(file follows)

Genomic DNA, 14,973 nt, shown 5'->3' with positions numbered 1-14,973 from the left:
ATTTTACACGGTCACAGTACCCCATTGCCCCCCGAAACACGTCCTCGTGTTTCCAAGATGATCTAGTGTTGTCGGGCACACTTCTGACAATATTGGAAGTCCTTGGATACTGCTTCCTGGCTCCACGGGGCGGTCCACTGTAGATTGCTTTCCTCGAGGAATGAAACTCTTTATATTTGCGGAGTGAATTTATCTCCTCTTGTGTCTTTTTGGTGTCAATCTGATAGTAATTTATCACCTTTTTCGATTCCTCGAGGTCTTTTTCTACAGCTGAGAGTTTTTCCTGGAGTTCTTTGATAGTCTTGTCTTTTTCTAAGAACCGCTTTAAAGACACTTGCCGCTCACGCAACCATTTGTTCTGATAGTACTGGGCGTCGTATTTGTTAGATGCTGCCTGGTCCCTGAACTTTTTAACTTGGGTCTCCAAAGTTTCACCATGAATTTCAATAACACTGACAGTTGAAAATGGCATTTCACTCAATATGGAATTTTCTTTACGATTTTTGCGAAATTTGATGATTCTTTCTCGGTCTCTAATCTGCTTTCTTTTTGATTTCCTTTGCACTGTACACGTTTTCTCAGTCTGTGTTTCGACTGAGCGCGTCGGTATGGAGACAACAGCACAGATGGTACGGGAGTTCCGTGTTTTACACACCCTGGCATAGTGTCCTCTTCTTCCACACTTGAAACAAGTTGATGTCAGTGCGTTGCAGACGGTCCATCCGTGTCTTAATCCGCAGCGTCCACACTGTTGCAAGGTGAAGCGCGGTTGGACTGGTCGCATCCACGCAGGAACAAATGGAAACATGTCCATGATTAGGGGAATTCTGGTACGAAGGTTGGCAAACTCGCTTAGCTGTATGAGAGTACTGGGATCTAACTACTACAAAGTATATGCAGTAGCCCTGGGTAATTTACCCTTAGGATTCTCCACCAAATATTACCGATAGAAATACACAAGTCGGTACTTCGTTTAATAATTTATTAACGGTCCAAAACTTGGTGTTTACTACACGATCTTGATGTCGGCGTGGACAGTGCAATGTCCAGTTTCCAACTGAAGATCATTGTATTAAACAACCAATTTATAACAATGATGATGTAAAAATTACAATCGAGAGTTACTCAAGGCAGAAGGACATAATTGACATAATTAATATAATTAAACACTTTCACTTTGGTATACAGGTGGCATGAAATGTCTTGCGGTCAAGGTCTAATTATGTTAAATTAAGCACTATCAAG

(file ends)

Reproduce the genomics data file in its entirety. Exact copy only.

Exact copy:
Genomic DNA, 14,973 nt, shown 5'->3' with positions numbered 1-14,973 from the left:
ATTTTACACGGTCACAGTACCCCATTGCCCCCCGAAACACGTCCTCGTGTTTCCAAGATGATCTAGTGTTGTCGGGCACACTTCTGACAATATTGGAAGTCCTTGGATACTGCTTCCTGGCTCCACGGGGCGGTCCACTGTAGATTGCTTTCCTCGAGGAATGAAACTCTTTATATTTGCGGAGTGAATTTATCTCCTCTTGTGTCTTTTTGGTGTCAATCTGATAGTAATTTATCACCTTTTTCGATTCCTCGAGGTCTTTTTCTACAGCTGAGAGTTTTTCCTGGAGTTCTTTGATAGTCTTGTCTTTTTCTAAGAACCGCTTTAAAGACACTTGCCGCTCACGCAACCATTTGTTCTGATAGTACTGGGCGTCGTATTTGTTAGATGCTGCCTGGTCCCTGAACTTTTTAACTTGGGTCTCCAAAGTTTCACCATGAATTTCAATAACACTGACAGTTGAAAATGGCATTTCACTCAATATGGAATTTTCTTTACGATTTTTGCGAAATTTGATGATTCTTTCTCGGTCTCTAATCTGCTTTCTTTTTGATTTCCTTTGCACTGTACACGTTTTCTCAGTCTGTGTTTCGACTGAGCGCGTCGGTATGGAGACAACAGCACAGATGGTACGGGAGTTCCGTGTTTTACACACCCTGGCATAGTGTCCTCTTCTTCCACACTTGAAACAAGTTGATGTCAGTGCGTTGCAGACGGTCCATCCGTGTCTTAATCCGCAGCGTCCACACTGTTGCAAGGTGAAGCGCGGTTGGACTGGTCGCATCCACGCAGGAACAAATGGAAACATGTCCATGATTAGGGGAATTCTGGTACGAAGGTTGGCAAACTCGCTTAGCTGTATGAGAGTACTGGGATCTAACTACTACAAAGTATATGCAGTAGCCCTGGGTAATTTACCCTTAGGATTCTCCACCAAATATTACCGATAGAAATACACAAGTCGGTACTTCGTTTAATAATTTATTAACGGTCCAAAACTTGGTGTTTACTACACGATCTTGATGTCGGCGTGGACAGTGCAATGTCCAGTTTCCAACTGAAGATCATTGTATTAAACAACCAATTTATAACAATGATGATGTAAAAATTACAATCGAGAGTTACTCAAGGCAGAAGGACATAATTGACATAATTAATATAATTAAACACTTTCACTTTGGTATACAGGTGGCATGAAATGTCTTGCGGTCAAGGTCTAATTATGTTAAATTAAGCACTATCAAG